Just as with a ship, the modules in a POS rely on CPU and Power Grid, and you need to make sure that you have enough of both to run all of the modules you want. Use the POS Planner tool to check that your chosen tower has enough power for the modules you plan to use before you buy them!


POSes also require fuel. Right-click your tower and click Show Info to see the fuel requirements for your POS. You will need to buy enough fuel blocks of the correct type to keep your POS running until the next time you are able to refuel it. You should also buy some Strontium Clathrates – these fuel the tower if it enters reinforced mode, giving you time to organise a defence or remove your stuff before it dies.

Setting up the POS

To anchor a POS you need corporation roles. The easiest way to achieve this is to use an alt to create a new corporation, of which you are the sole director and CEO. This will cost around 1m ISK, and requires that your alt has trained Corporation Management I. To anchor a POS, a corporation needs to be at least a week old, so do this step well in advance of when you plan to put up the POS.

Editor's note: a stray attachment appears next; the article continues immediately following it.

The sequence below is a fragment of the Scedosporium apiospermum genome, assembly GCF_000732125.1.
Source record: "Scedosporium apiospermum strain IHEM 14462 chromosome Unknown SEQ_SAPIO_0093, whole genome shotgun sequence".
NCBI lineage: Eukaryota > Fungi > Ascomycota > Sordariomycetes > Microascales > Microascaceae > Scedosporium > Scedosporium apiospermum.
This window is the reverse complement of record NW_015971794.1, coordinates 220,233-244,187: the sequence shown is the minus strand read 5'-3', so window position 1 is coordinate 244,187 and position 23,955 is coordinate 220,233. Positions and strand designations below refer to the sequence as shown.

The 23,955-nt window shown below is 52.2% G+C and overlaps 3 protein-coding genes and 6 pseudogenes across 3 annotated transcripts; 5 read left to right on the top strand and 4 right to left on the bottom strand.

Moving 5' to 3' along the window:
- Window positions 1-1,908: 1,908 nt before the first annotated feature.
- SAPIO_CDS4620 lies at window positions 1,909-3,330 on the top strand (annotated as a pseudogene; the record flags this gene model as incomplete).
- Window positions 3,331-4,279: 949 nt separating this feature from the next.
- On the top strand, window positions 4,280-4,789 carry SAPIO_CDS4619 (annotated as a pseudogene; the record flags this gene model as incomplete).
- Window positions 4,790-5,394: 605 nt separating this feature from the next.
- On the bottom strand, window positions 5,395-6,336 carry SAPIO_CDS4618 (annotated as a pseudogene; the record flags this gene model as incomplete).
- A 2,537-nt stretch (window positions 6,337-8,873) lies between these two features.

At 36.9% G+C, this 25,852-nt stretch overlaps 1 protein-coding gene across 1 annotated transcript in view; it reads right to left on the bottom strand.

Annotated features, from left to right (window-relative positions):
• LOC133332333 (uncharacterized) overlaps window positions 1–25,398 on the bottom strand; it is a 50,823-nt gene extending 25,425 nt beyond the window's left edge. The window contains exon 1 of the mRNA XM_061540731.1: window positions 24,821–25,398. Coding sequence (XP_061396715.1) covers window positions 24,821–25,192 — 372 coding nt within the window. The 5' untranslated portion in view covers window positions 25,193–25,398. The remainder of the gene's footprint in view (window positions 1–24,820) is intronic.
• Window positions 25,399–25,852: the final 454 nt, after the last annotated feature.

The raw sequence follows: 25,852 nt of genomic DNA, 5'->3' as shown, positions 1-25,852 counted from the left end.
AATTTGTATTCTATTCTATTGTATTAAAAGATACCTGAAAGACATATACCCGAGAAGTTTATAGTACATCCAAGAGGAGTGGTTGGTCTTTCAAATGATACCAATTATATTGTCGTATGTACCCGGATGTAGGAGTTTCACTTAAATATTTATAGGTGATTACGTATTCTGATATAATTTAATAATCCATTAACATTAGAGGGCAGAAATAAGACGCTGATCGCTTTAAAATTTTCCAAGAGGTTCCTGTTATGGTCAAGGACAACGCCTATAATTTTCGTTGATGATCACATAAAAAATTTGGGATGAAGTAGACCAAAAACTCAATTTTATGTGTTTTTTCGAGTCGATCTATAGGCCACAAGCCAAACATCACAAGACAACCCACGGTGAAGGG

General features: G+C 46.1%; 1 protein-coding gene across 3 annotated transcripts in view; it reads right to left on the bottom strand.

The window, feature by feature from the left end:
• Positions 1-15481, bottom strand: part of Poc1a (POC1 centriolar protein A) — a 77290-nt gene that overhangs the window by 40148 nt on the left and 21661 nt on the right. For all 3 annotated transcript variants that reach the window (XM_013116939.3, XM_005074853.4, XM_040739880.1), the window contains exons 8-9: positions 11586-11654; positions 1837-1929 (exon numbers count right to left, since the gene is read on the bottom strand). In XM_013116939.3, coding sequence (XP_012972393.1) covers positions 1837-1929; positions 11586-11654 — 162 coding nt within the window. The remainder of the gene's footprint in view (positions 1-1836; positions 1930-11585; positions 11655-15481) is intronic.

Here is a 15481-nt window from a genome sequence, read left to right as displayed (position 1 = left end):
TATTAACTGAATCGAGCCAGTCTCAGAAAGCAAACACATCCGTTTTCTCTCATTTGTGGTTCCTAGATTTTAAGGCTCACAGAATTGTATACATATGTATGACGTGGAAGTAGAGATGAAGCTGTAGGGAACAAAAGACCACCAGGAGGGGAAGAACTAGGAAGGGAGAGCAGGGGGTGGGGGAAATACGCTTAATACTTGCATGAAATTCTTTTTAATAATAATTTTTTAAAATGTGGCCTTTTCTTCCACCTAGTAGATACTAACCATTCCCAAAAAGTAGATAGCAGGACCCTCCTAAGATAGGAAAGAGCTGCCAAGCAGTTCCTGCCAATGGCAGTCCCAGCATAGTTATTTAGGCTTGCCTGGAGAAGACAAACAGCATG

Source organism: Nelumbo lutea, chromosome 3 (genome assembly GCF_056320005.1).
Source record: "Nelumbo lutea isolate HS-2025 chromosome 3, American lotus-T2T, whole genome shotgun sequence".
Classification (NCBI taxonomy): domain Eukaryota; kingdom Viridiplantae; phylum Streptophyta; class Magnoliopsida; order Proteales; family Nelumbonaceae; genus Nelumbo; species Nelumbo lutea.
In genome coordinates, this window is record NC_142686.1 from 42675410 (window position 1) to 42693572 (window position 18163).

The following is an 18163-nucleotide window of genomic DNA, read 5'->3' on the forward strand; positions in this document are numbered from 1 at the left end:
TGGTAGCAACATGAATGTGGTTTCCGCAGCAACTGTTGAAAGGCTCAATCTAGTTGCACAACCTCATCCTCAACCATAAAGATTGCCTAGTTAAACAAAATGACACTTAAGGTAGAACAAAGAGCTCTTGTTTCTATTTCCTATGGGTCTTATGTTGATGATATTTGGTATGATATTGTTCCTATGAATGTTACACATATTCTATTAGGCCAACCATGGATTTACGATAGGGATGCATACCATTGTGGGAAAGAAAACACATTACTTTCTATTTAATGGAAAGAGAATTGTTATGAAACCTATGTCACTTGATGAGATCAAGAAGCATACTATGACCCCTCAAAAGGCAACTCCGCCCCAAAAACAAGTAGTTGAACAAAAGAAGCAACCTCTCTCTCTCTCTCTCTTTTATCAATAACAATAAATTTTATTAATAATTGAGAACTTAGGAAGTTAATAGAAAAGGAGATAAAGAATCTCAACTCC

Now you're ready to put your POS and some fuel in an industrial ship and head out to your chosen moon.


To anchor a structure, open your Inventory window (Alt+C), right-click the structure, and select “Launch for Corporation.” The item will appear in space near your ship. Now right-click the item and select “Anchor” to begin anchoring it. For the initial POS tower, this will take about fifteen minutes, so you might want to log out or dock up so you don't draw attention to yourself. Note that the tower will probably be anchored 100km or more away from your ship, so slowboat over there and save a bookmark (Ctrl+B).

When the tower is anchored, you can put your fuel in; open the inventory window again and you should see the tower storage options listed below your ship cargo. Simply drag the fuel into the Fuel Storage bay. Now it's ready to go online! Right-click the tower again and select “Online” to start another fifteen minute process.